11. Sam Shakusky — Jared Gilman, Moonrise Kingdom

It’s messed up how adults find precocity in children to be a cute quality, reducing their exceptional maturity into an infantilizing novelty. The quiet frustration of being an old soul trapped in a pubescent body takes shape in the stone-faced Khaki Scout Sam, ushered into a grown-up world he can only partially comprehend by the death of his parents. His learned self-sufficiency prepares him for a romance of passionate conviction that he demands be taken seriously by the assorted guardians fussing over them. In Anderson’s most magnanimous gesture, he obliges the request in the sensitive and respectful passages of courtship, even as he lingers on the remaining wisps of Sam’s quickly vanishing innocence. –CB

​​10. Roebuck Wright – Jeffrey Wright, The French Dispatch

In a nod to the journalist’s “telegraphic memory,” Anderson gives space to Roebuck Wright’s time-stopping eloquence; for what feels like a very long time in the madcap third chapter of The French Dispatch, we simply listen as he narrates his experiences as a James Baldwin–esque Black, gay expatriate. An American in France, an exile forever hoping to find a home, Roebuck Wright feels personal to Anderson, who could be described in similar terms, and that affinity allows him to plausibly, movingly imagine a number of other, less familiar things things — about sexual difference, racial prejudice, incarceration, shame — that push his filmography beyond where it usually goes. –MA

9. Mr. Fox — George Clooney, The Fantastic Mr. Fox

Both as a vulpine cat burglar and as a working dad leaning on his family’s patience to pursue his impractical professional aspirations, Mr. Fox gets away with a lot. And so his voice could only be the crinkly baritone of George Clooney, a human dynamo of charisma able to cruise his way back into the good graces of any heterosexual woman with a look and a smile in place of a whistle and click. He’s the archetypal rascal you can’t stay mad at, perhaps the defining quality of the incorrigible Mr. Fox, a guy promising his wife with each new year that this will be the one he gets out of the game before it plays him. And like the Cloonester — then America’s most eligible bachelor, after rising to fame by healing sickly tots on E.R. — he always stops short of using his innate likability for selfish purposes, defaulting to a dependable foundation of good under the caddish exterior easy on the eyes. He’s a man, yes, and very good at making that work to his advantage, but he’s our man. –CB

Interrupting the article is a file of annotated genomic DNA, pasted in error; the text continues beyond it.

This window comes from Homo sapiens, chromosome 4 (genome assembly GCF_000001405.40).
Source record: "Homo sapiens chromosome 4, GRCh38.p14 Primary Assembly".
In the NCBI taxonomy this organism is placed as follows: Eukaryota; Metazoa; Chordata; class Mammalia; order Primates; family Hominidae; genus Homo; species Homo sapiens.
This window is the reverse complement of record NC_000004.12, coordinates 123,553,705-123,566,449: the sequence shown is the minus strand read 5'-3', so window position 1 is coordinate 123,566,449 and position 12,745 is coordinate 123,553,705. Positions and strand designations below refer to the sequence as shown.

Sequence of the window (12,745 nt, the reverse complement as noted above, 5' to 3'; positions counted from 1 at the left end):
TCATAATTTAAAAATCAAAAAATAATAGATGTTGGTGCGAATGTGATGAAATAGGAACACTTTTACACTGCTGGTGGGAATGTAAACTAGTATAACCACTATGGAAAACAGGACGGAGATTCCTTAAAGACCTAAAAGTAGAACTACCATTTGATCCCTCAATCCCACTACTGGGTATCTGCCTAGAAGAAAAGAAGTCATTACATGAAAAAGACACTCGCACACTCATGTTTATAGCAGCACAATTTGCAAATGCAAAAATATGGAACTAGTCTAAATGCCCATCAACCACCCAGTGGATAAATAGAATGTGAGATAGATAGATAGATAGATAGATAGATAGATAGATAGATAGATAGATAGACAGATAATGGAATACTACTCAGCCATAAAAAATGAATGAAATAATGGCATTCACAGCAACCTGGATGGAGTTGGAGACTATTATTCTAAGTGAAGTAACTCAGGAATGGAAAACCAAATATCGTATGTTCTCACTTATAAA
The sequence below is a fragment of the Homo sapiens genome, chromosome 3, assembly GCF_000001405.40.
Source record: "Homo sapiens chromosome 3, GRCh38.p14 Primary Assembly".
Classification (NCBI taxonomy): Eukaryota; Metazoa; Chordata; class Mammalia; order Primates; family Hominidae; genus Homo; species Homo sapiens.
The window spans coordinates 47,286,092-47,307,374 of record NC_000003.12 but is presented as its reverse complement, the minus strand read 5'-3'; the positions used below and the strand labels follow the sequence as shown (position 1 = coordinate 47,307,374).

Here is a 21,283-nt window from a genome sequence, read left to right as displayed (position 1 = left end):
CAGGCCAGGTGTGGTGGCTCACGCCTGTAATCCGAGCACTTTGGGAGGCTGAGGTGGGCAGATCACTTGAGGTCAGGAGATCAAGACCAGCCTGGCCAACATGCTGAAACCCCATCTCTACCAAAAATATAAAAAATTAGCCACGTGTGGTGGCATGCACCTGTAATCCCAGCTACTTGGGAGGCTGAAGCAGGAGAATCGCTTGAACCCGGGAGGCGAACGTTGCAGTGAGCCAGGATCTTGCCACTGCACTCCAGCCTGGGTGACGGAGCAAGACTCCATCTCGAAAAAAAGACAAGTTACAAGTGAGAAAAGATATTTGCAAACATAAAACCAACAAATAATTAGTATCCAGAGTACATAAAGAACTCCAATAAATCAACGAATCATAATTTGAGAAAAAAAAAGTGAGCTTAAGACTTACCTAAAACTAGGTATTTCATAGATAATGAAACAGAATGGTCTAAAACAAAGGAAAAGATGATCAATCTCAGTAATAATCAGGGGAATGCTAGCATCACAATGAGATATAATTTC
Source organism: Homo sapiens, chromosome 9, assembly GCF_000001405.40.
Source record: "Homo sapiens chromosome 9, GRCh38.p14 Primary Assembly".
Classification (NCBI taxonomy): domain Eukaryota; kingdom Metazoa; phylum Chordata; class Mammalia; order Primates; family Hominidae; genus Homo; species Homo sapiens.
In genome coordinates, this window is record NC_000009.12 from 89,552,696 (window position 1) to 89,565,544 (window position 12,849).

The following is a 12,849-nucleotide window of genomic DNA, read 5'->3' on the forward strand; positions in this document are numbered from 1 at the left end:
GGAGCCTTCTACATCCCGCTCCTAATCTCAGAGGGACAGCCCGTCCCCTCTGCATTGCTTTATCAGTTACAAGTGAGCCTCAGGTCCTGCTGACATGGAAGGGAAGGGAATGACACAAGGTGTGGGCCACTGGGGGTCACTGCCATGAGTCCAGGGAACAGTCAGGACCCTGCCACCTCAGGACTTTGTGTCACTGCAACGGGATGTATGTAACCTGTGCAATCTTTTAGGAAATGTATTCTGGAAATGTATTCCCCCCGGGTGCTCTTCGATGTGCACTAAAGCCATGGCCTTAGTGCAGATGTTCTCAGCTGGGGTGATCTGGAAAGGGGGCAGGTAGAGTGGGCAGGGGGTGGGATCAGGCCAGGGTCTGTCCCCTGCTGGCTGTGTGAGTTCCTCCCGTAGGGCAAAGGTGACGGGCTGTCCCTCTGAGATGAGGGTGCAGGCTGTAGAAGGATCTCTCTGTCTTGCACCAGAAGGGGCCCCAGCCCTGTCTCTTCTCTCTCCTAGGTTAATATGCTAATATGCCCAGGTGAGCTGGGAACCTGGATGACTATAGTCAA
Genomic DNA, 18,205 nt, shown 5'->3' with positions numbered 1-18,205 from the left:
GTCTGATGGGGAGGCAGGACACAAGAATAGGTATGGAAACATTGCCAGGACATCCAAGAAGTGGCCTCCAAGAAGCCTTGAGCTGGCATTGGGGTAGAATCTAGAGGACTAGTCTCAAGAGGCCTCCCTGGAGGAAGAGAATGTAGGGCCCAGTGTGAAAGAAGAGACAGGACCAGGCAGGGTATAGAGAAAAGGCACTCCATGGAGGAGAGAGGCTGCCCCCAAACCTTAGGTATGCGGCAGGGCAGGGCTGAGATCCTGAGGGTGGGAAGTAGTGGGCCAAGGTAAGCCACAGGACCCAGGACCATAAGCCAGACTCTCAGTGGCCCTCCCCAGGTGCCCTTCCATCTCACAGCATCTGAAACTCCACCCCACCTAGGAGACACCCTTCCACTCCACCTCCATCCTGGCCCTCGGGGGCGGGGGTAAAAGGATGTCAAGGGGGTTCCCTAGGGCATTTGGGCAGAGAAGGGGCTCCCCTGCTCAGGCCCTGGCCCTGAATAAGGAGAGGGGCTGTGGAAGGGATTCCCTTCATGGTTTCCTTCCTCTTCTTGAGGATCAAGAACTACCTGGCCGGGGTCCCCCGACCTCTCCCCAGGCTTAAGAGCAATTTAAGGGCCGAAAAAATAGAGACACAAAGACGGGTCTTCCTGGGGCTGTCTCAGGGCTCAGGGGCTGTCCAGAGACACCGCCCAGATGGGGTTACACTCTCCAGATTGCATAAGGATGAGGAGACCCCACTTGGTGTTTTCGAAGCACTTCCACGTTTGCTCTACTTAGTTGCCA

8. Suzy Bishop — Kara Hayward, Moonrise Kingdom

Is Wes Anderson afraid of women? I don’t think so, not exactly, but there’s certainly something notable about the way so many of his female characters (see above) threaten to puncture the egos of their male counterparts, romantically or otherwise — and how Suzy Bishop, the 12-year-old girl at the center of Moonrise Kingdom’s pre-teen romance, literally punctures the skin of a classmate with some scissors. Naturally, she’s a dream girl for soft-spoken Sam, even if she romanticizes the orphanhood she knows from her favorite novels and he knows from his actual life. Anderson has a lot of young characters (see above!), some of them rowdy, but Suzy’s unruliness has a fierce focus. She knows what she wants, and if it doesn’t immediately bring her peace, it lends her the strength to weather figurative and literal storms. –JH

7. Steve Zissou — Bill Murray, The Life Aquatic

“What would be the scientific purpose of killing it?” “Revenge.” The Anderson oeuvre is not exactly short of ruined sadsacks — and that’s just the characters played by Bill Murray — but Steve Zissou, saggy in his gender-reveal blues and custom sneakers, a kid’s idea of an adult’s uniform, had the furthest to fall. Zissou is a found-family patriarch, an independent artist hounded by bond company killjoys, and an explorer who taps into the deepest realms of childlike marvelment, where bioluminescent marine life glows with an otherworldly animation — and where the grind of everyday life and mortality and responsibility to other people has the hardest time finding you. The songs on the soundtrack, by the alien-obsessed and chameleonic David Bowie, seem to tease Zissou with the false promise of further escapes, with the impossible dream of reinvention; throughout the movie, as he goes through the motions of the work that once gave him so much joy, and intermittently rises to the occasion, the analogy that comes to mind is that he’s sniffing at an ideal of wonder like it’s a jug of milk past its sell-by date — but maybe it’s not curdled? When Steve finally drinks deep, it’s still good after all. “I wonder if it remembers me.” MA

6. Margot Tenenbaum — Gwyneth Paltrow, The Royal Tenenbaums

There are a lot of Anderson characters who are distinctive-looking enough to pop off the page of a graphic novel or a children’s book, but even by those standards, the Margot Tenenbaum look — bob haircut with barrette; heavy eyeliner; long mink coat; striped dresses; “alteration of glove” — is as immediately distinctive as any number of superhero get-ups. That’s not to take away from Gwyneth Paltrow’s perfectly judged performance as the secretive middle-child adoptee (or, for that matter, from Irina Gorovaia’s equally perfect work as the young version of Margot). But there may not be a better example of an Anderson character who channels pain and doubt into impeccable self-presentation — in other words, what actors, superheroes and angsty teenagers alike all have in common. –JH

5. Herman Blume — Bill Murray, Rushmore